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France denies paying ransom to Syrian Islamists for freed journalists

L-R: Edouard Elias, Didier Francois, Pierre Torrès and Nicolas Henin
L-R: Edouard Elias, Didier Francois, Pierre Torrès and Nicolas Henin AFP

The French government has denied paying a ransom to free four journalists who had been held by an Islamist group in Syria for 10 months. German magazine Focus claimed that Ffance paid 18 million dollars (13 million euros) via the Turkish secret services.

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The government “categorically” denied Focus’s report, recalling Foreign Affairs Minister Laurent Fabius’s assertion that “The French government does not pay ransoms” last Saturday when the four were confirmed to have been freed.

Didier François, Edouard Elias, Nicolas Hénin and Pierre Torrès were kidnapped while working in Syria in June and held by an Islamist armed group.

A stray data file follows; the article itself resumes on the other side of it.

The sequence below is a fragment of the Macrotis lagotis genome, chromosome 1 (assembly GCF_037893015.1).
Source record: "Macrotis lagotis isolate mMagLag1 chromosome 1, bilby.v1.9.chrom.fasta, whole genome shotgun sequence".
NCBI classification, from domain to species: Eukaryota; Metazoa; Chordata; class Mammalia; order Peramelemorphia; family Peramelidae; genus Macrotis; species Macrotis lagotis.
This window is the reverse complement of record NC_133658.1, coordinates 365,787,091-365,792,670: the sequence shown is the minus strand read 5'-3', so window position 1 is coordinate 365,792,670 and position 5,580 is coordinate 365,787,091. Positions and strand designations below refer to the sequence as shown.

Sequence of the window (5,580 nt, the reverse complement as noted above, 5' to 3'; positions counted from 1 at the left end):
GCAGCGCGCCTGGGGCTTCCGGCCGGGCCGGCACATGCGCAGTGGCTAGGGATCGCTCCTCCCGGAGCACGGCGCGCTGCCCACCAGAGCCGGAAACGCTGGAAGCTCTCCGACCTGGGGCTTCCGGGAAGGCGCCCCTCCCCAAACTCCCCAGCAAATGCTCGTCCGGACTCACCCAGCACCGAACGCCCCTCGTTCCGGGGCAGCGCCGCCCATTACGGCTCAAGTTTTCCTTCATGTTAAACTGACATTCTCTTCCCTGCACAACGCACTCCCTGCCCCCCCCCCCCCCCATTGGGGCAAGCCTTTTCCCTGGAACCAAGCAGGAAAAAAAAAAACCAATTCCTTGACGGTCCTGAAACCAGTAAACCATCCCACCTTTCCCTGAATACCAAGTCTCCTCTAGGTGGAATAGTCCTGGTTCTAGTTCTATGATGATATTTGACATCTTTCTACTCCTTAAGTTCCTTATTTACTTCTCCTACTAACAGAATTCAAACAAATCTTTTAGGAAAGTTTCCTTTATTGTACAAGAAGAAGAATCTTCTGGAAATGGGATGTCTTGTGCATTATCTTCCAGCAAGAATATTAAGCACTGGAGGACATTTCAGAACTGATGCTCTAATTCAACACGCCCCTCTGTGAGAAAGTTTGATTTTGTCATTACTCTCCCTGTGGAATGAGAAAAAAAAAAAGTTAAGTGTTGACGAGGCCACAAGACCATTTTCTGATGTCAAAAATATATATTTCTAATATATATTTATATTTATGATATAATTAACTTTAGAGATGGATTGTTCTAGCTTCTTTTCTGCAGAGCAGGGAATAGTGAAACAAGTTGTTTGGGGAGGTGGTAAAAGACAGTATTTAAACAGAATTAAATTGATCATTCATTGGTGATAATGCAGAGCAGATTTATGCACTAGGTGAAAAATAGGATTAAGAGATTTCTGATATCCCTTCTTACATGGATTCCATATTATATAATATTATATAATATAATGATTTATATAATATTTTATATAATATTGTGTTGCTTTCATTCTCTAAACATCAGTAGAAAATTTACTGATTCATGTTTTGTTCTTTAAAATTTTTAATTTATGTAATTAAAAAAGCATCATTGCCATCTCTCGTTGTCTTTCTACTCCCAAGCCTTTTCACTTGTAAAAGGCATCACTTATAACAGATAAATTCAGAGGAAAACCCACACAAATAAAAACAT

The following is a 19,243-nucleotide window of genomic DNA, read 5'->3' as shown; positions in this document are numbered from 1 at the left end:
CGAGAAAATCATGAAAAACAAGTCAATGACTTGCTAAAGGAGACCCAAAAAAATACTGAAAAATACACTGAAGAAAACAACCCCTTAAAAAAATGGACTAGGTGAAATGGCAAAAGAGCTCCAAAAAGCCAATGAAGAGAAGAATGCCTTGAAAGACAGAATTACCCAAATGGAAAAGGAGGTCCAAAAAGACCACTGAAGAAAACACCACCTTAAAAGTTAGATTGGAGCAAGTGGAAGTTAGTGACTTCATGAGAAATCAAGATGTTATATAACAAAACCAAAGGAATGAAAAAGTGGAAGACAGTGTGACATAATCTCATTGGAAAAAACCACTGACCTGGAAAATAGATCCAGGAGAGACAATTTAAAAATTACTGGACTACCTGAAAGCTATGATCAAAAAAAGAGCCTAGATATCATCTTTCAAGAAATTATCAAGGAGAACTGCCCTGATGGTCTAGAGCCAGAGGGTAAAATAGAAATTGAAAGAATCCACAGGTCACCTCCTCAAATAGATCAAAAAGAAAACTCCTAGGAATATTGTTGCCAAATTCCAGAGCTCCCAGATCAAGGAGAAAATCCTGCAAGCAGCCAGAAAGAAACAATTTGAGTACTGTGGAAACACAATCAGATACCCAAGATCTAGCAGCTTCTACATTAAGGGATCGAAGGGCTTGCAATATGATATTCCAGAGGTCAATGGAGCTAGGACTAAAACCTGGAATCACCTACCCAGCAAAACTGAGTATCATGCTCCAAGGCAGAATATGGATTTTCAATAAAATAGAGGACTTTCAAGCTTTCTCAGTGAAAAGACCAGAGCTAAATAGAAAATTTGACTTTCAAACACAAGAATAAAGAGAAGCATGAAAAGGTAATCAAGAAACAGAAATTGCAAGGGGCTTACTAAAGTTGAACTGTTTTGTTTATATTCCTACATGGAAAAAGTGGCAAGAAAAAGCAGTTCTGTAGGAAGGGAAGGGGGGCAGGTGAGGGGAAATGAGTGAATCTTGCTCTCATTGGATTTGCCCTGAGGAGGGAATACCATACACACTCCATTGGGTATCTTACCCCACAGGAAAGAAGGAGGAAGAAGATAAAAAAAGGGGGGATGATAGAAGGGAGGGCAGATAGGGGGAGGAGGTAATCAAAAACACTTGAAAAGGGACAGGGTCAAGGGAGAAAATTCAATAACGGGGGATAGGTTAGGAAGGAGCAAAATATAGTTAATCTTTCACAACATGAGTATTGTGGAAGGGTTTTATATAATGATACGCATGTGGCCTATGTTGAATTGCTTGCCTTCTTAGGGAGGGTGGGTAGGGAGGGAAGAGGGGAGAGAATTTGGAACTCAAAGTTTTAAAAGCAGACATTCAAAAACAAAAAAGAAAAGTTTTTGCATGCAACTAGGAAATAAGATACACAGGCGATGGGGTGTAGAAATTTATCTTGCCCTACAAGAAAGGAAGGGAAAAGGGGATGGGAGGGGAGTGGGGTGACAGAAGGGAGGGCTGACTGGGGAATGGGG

“Eighteen milion dollars, that’s flattering!” Torrès declared on Saturday, adding that he was “convinced that it was not France that paid”.

Focus, citing Nato sources in Brussels, claimed that Defence Minister Jean-Yves Le Drian personally took the money to Ankara during the week before the hostages were freed and that it was passed on to the kidnappers by the Turkish secret services.

“Everything was done through negotiation, discussion,” Fabius insisted last week.

President François Hollande has publicly ruled out France paying ransoms for hostages, a practice that is often criticised as encouraging further abductions, but there have been unconfirmed reports of cash being handed over in previous cases.

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